I became a fan of Claire Fuller after reading her second novel Swimming Lessons . Google searching more about the author led to her first novel, Our Endless Numbered Days, the winner of the 2015 Desmond Elliot Prize. The oxymoron in the title itself attracted me to this debut novel, and soon enough, I was eagerly awaiting the arrival of my copy to delve into this book. This book is incomparable to The Swimming Lessons in setting, plot line or even the writing style. Claire Fuller’s quality writing clearly sets her apart from many of her contemporaries. The book has an interesting and weighty theme which the author has handled with great maturity with both expected as well as unexpected plot twists towards the end.
Goodreads Synopsis :
Peggy Hillcoat is eight years old when her survivalist father, James, takes her from their home in London to a remote hut in the woods and tells her that the rest of the world has been destroyed. Deep in the wilderness, Peggy and James make a life for themselves. They repair the hut, bathe in water from the river, hunt and gather food in the summers and almost starve in the harsh winters. They mark their days only by the sun and the seasons. When Peggy finds a pair of boots in the forest and begins a search for its owner, she unwittingly begins to unravel the series of events that brought her to the woods, and in doing so, discovers the strength she needs to go back to the home and to her mother whom she thought she’d lost. After Peggy’s return to civilisation, her mother learns the truth of her escape, of what happened to James on the last night out in the woods, and of the secret that Peggy has carried with her ever since.
The narration of the book is from the point of view of Peggy with chapters alternating between her life in the wild with her father and her life after her return to civilisation. Fuller has accounted for Peggy’s growth and through the style of narration we can easily feel the changes in Peggy. From a timid child missing her mother and the comforts of home to a brave girl finding her place in the wilderness to ultimately a rebellious teenager who wants to break free from the depressing hold of her father, Fuller’s narration presents to us a different Peggy changing with time. Fuller does not explicitly state all the information about a character but slowly makes the readers realise their quirks and madness through various events in her book. Directly stating and making it obvious is definitely not her style. The transition of Peggy’s father from a sane survivalist to a hopeless manic is also understood by reading between the lines. Although not explicitly stated, the complicated relationship between Peggy and her father can also be made out from the book.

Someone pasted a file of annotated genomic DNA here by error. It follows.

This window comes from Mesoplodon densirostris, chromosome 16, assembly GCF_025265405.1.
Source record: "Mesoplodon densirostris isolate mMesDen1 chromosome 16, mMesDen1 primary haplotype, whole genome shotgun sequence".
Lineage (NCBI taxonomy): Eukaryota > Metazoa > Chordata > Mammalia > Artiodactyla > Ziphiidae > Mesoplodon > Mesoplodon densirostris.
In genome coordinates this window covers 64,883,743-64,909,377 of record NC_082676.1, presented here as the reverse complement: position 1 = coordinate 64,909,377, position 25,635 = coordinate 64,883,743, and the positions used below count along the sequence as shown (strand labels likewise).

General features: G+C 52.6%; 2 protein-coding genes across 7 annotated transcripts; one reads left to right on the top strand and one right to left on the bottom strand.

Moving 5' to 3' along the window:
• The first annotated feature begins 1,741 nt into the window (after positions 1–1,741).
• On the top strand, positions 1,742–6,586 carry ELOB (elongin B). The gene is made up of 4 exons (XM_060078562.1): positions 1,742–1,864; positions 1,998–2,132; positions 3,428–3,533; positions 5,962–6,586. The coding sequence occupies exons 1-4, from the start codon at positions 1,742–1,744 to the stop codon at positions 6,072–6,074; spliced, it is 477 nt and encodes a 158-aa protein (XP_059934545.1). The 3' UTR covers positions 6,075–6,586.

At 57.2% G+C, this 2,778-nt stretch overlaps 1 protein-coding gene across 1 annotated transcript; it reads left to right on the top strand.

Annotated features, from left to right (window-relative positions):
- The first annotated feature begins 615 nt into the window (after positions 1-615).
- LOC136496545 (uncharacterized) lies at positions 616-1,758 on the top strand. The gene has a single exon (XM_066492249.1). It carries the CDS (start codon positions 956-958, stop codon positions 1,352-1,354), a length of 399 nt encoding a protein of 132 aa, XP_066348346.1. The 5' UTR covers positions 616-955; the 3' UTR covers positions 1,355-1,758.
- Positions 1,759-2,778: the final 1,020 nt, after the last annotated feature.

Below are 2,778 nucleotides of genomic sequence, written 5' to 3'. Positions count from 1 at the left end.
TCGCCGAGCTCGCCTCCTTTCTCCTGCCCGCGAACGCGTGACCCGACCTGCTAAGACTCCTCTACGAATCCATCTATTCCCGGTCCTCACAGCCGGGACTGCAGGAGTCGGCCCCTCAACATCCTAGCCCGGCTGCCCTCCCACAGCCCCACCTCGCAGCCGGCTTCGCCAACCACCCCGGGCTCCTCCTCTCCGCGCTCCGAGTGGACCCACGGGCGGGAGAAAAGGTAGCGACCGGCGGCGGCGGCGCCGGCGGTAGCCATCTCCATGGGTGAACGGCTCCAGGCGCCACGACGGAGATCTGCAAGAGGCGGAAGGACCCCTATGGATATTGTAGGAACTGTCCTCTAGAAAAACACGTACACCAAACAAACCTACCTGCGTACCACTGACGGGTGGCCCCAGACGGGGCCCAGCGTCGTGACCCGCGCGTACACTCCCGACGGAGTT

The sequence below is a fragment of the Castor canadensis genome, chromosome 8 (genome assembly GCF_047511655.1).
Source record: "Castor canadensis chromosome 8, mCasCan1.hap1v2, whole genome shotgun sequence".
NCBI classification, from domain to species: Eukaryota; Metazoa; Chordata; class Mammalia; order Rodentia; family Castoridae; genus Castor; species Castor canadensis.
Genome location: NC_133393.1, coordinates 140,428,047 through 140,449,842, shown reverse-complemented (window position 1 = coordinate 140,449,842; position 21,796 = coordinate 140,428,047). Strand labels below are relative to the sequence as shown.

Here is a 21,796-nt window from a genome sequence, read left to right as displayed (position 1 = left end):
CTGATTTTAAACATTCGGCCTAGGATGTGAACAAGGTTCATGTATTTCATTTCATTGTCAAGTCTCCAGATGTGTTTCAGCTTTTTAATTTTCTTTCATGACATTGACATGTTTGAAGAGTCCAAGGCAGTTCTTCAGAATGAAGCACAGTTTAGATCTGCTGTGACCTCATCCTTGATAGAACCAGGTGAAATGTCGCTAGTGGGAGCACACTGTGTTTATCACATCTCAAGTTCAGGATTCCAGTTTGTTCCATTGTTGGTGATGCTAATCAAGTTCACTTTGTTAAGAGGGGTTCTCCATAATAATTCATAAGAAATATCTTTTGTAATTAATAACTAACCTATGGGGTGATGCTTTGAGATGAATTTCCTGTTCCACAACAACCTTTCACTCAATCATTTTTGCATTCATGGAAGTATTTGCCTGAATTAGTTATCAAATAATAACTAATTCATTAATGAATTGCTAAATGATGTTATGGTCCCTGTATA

The book, albeit an interesting read, slows down slightly at some points. I felt this was mainly because Fuller did not even spare a single word in describing the landscape. This reminded me of the Victorian novels where a number of pages are dedicated to set the mood and to describe the place and the people. Another let down for me were some of the shocking secrets which Fuller reserved till the end to reveal that was slightly predictable albeit no less shocking. Yet, she manages to conclude the book with a bang that will leave us reeling under a revelation. Again, at the risk of repeating myself, nothing is explicitly stated in this book!
Overall, a very good effort by Claire Fuller in her debut novel. The book stands out due to its writing, the complicated theme and its narration style. This book is no pleasant read, the struggles faced by Peggy are unimaginable especially thinking of its futility and the injustice she suffered at the hands of her father are unforgivable. This will enrage you, fill you with despair and frustrate you, yet it is difficult to put down and the climax might shatter you emotionally! Definitely worth a read for people who are not in search of light and pleasurable reading!